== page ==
A report published by Relecura, Inc. — 29 March 2018
This report details the manner in which brain-machine interfaces (BMI) or brain-computer interfaces (BCI) are starting to move out of the laboratory and into real-world applications.
A brain-machine interface is a device that translates brain signals into commands capable of controlling external software or hardware. These interfaces can also translate external commands into neuronal information.
The report differentiates between three main types of brain-machine interfaces: invasive, partially invasive, and non-invasive.
- Invasive BMIs are implanted directly into the grey matter of the brain or in direct contact with the nervous system. They produce the highest quality signals, but are prone to scar-tissue build-up, which causes the signal to become weak or even non-existent.
- Partially invasive BMI devices are implanted inside the skull but outside the brain rather than within the grey matter. They produce better resolution signals than non-invasive BMIs and have a lower risk of forming scar-tissue in the brain.
- Non-invasive BMI devices are easy to wear and do not require implantation. They have relatively poor spatial resolution and cannot effectively use higher-frequency signals.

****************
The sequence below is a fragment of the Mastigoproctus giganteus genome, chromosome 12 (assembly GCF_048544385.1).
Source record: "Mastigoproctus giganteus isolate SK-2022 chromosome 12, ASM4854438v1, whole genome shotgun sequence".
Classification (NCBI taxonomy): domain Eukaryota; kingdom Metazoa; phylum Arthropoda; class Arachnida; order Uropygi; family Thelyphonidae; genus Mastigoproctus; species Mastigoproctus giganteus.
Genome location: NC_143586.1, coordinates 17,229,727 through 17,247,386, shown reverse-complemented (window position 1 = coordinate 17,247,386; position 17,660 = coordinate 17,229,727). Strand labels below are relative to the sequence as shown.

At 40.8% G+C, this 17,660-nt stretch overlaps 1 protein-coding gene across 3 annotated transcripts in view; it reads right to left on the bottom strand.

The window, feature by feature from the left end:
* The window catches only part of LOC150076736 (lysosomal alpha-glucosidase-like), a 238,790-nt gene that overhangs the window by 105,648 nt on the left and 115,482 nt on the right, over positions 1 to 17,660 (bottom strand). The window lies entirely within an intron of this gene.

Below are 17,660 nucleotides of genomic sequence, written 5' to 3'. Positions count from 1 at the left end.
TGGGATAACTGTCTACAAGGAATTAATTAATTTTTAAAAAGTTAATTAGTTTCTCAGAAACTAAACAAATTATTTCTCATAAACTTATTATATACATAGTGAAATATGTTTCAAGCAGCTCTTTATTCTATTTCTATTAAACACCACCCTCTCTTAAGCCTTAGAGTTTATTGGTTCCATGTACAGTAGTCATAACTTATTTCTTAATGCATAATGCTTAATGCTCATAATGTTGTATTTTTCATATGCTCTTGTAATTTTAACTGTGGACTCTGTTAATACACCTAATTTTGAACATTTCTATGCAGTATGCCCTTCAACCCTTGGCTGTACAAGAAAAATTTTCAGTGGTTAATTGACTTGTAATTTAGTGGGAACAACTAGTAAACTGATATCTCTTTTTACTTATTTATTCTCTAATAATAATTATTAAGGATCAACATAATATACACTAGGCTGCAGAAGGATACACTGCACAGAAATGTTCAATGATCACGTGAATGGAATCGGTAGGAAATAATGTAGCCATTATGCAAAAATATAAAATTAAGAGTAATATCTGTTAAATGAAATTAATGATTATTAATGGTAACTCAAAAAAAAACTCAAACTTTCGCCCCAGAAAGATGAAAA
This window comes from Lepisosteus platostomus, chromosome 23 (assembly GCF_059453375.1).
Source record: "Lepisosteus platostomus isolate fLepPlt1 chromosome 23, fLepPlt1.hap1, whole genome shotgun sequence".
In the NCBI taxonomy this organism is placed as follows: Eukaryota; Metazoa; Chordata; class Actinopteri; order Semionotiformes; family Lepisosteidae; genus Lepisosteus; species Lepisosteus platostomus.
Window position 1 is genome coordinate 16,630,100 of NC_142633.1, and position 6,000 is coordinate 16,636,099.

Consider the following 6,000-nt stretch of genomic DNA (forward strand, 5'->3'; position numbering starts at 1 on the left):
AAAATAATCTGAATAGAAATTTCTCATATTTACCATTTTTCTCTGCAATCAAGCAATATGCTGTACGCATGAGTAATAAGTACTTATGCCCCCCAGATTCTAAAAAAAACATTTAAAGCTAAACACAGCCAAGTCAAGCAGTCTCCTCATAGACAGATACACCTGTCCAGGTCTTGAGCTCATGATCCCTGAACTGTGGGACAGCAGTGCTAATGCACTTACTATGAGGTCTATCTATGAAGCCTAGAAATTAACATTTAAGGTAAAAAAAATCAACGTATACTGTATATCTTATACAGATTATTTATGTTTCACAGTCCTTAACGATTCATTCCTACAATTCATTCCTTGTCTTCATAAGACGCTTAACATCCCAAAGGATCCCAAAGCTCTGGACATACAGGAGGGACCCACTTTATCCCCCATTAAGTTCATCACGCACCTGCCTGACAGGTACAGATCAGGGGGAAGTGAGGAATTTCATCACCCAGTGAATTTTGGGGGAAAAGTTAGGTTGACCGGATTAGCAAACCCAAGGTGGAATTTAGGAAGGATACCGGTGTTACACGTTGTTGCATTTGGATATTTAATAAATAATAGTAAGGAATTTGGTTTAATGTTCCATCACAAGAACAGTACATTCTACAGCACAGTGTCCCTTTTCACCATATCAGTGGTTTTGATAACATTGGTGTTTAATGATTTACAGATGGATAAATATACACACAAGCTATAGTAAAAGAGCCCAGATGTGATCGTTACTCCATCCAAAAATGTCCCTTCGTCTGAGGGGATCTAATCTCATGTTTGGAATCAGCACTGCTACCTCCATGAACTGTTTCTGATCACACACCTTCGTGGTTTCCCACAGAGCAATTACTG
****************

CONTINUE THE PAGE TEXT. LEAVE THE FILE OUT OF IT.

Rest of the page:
Brain-machine interfaces are finding application in fields such as medical, communication and control, smart home control, and entertainment and gaming.
The global brain-computer interface market size was valued at USD 806.8 million in 2015 and is expected to reach USD 1.72 billion in 2022.
The Relecura report provides insights into the patents addressing the technologies and
applications related to brain-machine interfaces. The key technologies identified in the report include, in order of magnitude, digital data processing, therapeutic devices, diagnosis and surgery, and acoustic transducers being the most prevalent technologies and drug delivery and image data processing making small appearances.
With acknowledgement to Relecura, Inc. — A copy of the full report is available here.